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    We drink cold coffee all the time in the summer--hot coffee in the heat makes me sweat profusely. I never make it cold "from scratch" --I tried it a few times, but felt it wasn't pulling the flavor from the grounds--even overnight in the fridge. And I wont leave it at room temp for a day either....yucky. IMHO you need heat to make coffee.

    So here's how I make it...

    I heat a half cup of water to 180F or so--HOT not boiling. (and in the nuker a half a cup only takes 1 to 2 mins) While that's heating I deposit 2 to 3 scoops (double to triple normal strength) of good coffee into a French Press. Pour the hot water over the grounds, allow to steep a minute or two, then fill with water. Press, and decanter into a 2 qt pitcher, finish filling with water, place in fridge.

    It's simple and fast. Sounds complex, but then so does screwing in a light bulb when you actually describe it in detail.
     
    Last edited: Jun 26, 2017
  5. french fries

    french fries

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    Last edited: Jun 26, 2017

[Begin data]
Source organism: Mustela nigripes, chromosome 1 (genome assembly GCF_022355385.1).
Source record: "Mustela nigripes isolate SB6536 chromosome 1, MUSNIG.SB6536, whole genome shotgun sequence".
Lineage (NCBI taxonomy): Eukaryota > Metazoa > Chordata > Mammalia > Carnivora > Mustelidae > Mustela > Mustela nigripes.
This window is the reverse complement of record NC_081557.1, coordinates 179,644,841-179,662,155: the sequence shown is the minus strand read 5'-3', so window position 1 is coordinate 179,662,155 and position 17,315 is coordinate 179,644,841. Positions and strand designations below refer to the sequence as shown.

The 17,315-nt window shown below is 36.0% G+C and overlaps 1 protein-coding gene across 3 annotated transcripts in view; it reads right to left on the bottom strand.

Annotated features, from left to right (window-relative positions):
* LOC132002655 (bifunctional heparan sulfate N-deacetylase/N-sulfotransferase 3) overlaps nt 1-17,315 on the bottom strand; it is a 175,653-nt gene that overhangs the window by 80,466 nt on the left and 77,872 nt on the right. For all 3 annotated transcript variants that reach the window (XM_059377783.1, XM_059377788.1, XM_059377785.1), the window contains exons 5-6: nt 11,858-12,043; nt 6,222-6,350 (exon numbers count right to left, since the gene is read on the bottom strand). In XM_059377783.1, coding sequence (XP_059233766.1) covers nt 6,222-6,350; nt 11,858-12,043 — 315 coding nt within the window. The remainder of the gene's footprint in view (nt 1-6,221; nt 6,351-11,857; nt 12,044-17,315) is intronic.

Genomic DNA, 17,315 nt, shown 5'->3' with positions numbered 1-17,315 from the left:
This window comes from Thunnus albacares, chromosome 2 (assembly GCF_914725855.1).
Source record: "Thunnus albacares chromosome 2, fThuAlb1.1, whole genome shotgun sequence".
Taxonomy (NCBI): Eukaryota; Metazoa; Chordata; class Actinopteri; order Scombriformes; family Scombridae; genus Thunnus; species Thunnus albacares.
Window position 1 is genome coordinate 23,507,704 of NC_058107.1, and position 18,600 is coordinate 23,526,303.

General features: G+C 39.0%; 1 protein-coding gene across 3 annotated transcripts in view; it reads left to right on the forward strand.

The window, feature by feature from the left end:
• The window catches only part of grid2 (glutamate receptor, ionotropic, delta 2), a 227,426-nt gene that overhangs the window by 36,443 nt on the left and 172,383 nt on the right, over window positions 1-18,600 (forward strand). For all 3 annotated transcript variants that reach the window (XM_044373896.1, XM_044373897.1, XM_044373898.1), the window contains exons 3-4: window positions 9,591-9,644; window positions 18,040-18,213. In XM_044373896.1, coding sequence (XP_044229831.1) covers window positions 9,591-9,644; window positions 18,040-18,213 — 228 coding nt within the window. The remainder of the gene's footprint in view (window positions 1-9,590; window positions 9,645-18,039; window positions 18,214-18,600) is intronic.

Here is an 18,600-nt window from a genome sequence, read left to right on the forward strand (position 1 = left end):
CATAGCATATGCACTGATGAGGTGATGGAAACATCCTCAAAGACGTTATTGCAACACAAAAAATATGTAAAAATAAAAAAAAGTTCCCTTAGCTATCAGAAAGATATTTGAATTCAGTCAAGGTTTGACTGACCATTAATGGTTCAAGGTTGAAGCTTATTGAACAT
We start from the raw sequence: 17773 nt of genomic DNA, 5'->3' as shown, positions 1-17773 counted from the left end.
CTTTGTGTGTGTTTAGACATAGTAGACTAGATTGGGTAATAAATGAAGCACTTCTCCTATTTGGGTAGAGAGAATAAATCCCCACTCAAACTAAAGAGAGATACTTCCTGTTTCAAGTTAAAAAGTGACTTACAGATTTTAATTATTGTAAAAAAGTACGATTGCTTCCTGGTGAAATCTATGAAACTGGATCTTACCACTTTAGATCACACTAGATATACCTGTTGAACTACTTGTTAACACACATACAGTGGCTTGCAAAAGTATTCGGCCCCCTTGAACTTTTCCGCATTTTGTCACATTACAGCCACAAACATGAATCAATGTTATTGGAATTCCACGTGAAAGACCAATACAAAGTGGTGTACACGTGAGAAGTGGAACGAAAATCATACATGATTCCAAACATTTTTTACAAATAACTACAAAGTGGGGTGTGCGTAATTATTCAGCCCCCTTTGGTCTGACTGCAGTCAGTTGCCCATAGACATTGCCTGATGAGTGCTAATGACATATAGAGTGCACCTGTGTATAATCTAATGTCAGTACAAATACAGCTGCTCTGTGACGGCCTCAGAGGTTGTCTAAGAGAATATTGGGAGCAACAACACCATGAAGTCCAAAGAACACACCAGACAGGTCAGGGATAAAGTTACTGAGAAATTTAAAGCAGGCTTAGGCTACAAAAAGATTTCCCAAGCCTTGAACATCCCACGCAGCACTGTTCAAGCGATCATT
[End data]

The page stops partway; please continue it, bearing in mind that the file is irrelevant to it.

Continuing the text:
6. koukouvagia

    koukouvagia

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    Yea that's how I make coffee every day but I'm asking about cold brewing.
     
  7. koukouvagia

    koukouvagia

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    Just a follow up, I've started cold brewing my coffee for the past coupe of weeks. I make it the same way I always do, in my french press but instead of hot water I use room temp filtered water. I cover the top with cling film and leave it over night for 12-15hrs. In the morning I stir and press the coffee and pour it in my cup, then place the cup in the microwave to heat it up.

    Flavor - omg what a difference! No bitterness, very smooth and strong flavor. The lack of bitterness makes it feel sweet and chocolatey! I think this is the only way now but it does require building the habit of preparing the coffee before dinner time which is a tricky thing to get used to.
     
  8. salty dog

    salty dog

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    I make cold brew during the warm months of the year. I make it very strong so it's a concentrate that I dilute with cold water and an ice cube. I make a quart every 4 or 5 days. It keeps well in the fridge that period.
     
  9. chefwriter

    chefwriter

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    I'll have to start doing this. Making coffee in the am before going to work isn't always convenient. Glad to know a french press will do the job.
     
  10. koukouvagia

    koukouvagia

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    It's been in the back of my mind to do this for a long time. I don't know why I thought it would be so complicated.
     
  11. salty dog

    salty dog

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    I meant to add to my previous post that a french press isn't necessary. I simply dump it thru a paper coffee filter. Takes a while to run thru but it's not like I have to stand there and watch it.